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A transgender person's deadname is nobody's business. Not even a reporter's.

An obituary is supposed to be a sign of respect for who a person was, but deadnaming is a way to shame trans people for who they are.
Transgender activist Aimee Stephens sits in her wheelchair outside the Supreme Court in Washington on Oct. 8, 2019.Saul Loeb / AFP via Getty Images file

When you search my name on Google, the most prominent related searches are usually "Chase Strangio birth name" "Chase Strangio before"; from there, it's easy to find my deadname — the one I was given at birth that does not align with my gender. It does not represent who I am but rather a painful past that I worked hard to move beyond; it is as mean-spirited and useless for you to try to seek this information out as it would be for me to go in search of some painful experience of your childhood to define who you are for others.

But the very fact of my existence triggers in some people an entitlement to uncover something about who I "really" am and to reveal for themselves that I am just putting on this mythic identity of "Chase Strangio." To validate that — especially in news reporting — by referring to me as "Chase Strangio, formerly known as [deadname]" is to ensure that I will never have the authority to claim the truth of who I am; it cedes that authority to a structure of power and discrimination that would rather I never existed at all.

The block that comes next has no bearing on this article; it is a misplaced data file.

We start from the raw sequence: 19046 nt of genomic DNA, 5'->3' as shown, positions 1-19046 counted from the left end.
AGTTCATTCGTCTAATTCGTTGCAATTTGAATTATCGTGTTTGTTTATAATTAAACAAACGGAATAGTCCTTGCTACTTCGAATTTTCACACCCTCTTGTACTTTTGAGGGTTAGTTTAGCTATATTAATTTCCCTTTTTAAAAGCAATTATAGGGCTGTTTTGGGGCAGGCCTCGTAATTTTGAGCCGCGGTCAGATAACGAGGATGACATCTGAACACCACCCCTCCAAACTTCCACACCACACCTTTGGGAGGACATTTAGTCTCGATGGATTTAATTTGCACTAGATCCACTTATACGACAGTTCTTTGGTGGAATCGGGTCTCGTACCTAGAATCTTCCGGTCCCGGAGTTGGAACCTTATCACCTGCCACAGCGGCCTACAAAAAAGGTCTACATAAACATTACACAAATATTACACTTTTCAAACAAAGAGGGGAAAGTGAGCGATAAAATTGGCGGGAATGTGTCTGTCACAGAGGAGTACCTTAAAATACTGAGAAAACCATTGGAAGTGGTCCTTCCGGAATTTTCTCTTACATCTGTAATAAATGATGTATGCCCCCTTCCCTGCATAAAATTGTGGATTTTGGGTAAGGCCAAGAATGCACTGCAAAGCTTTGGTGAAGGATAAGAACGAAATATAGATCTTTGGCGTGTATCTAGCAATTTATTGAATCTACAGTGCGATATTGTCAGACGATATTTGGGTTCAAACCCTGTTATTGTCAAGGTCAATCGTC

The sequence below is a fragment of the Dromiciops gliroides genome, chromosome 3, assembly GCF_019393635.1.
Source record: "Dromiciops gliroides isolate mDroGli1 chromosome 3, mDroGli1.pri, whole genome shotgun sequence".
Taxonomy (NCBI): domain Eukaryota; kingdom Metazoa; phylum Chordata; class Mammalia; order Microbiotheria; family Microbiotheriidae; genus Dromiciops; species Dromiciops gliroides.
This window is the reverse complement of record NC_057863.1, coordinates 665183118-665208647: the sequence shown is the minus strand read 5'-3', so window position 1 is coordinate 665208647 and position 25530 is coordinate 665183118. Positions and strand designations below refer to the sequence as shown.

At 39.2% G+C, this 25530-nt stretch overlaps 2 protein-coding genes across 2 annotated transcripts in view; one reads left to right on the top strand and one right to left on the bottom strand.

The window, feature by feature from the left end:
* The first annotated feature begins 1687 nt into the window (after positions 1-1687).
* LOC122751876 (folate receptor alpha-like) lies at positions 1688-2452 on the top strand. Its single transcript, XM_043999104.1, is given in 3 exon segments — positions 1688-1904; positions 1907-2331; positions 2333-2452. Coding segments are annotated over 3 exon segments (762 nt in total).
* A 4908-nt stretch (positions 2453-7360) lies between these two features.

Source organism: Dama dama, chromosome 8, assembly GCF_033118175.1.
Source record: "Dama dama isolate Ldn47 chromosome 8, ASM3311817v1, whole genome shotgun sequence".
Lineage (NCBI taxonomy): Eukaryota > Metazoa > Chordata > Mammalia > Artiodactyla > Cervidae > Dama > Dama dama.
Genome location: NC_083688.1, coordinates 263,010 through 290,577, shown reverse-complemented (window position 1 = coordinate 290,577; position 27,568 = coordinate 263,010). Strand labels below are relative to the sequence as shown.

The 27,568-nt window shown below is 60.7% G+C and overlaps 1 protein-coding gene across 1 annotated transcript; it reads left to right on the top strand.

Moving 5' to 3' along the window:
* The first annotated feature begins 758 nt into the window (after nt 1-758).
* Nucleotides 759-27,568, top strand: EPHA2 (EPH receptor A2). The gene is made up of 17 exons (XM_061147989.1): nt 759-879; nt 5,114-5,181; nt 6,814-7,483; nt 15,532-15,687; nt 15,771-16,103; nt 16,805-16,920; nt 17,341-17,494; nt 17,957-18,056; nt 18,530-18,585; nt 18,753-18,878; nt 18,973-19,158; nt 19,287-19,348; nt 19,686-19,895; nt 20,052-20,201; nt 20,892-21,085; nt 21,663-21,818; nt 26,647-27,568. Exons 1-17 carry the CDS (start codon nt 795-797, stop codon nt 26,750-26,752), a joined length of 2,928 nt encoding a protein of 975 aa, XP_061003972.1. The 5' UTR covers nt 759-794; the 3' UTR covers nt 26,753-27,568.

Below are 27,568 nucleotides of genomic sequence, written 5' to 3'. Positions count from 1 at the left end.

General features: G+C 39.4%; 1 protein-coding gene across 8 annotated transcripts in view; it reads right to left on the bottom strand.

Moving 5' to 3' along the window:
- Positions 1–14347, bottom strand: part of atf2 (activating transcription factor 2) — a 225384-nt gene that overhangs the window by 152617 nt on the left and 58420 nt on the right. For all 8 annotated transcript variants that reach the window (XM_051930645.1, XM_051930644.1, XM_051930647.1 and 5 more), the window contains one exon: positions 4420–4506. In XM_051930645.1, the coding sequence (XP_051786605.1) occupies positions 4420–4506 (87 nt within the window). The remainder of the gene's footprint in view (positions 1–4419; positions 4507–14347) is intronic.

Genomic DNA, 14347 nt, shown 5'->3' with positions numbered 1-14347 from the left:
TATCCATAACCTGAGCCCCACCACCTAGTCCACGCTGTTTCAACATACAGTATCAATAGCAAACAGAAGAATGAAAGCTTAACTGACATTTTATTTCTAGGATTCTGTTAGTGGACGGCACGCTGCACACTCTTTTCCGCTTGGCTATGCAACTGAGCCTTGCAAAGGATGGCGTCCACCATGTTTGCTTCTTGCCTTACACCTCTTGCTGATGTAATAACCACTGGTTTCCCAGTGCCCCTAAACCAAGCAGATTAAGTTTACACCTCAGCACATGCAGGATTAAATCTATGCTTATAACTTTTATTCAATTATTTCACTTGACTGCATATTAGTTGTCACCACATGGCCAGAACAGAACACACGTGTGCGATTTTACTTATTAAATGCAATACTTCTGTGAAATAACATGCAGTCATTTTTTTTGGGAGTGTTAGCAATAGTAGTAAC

If you Google any well-known trans person, you will see the same related searches. There is, in some circles, a quest to undo the truths that we trans people have worked our lives to claim. And among all the many hate-filled attacks I have experienced as a public trans person, the most painful by far have been the deliberate speaking of my old name — as well as the quest to learn it and remind me of it.

The reality of trans lives is that we struggle against the interpersonal and systemic beliefs that we are only putting on our genders and that beneath them lies some "truth" of who we really are — and that notion fuels violence and discrimination against members of the trans community. It also perpetuates the false notion that women who are trans are not "real" women, that men who are trans are not "real" men and that no one could have a gender that is nonbinary.

To then write about a woman who is trans and remind the reader of her deadname under the pretense that what she was called at birth is important to understanding who she is today actually evokes the image of a man for readers and contributes to the insidious social understanding that "this person claimed to be a woman but was really a man."

The ongoing understanding that our identities are not valid is what every trans person sees and hears whenever someone insists on referring to a trans person by using their deadname.

That is what we all saw this week, when The New York Times did it in the obituary for my client Aimee Stephens.